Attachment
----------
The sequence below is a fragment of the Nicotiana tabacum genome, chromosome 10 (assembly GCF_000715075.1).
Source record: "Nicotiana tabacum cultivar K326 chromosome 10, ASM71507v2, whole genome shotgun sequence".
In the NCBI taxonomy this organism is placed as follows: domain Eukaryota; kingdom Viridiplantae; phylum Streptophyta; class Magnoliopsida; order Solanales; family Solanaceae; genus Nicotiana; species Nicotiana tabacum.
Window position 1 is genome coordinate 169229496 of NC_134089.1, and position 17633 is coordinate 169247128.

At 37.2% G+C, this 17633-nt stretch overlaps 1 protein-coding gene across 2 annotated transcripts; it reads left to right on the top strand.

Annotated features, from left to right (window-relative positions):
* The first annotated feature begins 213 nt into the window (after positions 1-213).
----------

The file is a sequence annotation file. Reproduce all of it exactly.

The sequence below is a fragment of the Nicotiana tabacum genome, chromosome 10 (assembly GCF_000715075.1).
Source record: "Nicotiana tabacum cultivar K326 chromosome 10, ASM71507v2, whole genome shotgun sequence".
In the NCBI taxonomy this organism is placed as follows: domain Eukaryota; kingdom Viridiplantae; phylum Streptophyta; class Magnoliopsida; order Solanales; family Solanaceae; genus Nicotiana; species Nicotiana tabacum.
Window position 1 is genome coordinate 169229496 of NC_134089.1, and position 17633 is coordinate 169247128.

At 37.2% G+C, this 17633-nt stretch overlaps 1 protein-coding gene across 2 annotated transcripts; it reads left to right on the top strand.

Annotated features, from left to right (window-relative positions):
* The first annotated feature begins 213 nt into the window (after positions 1-213).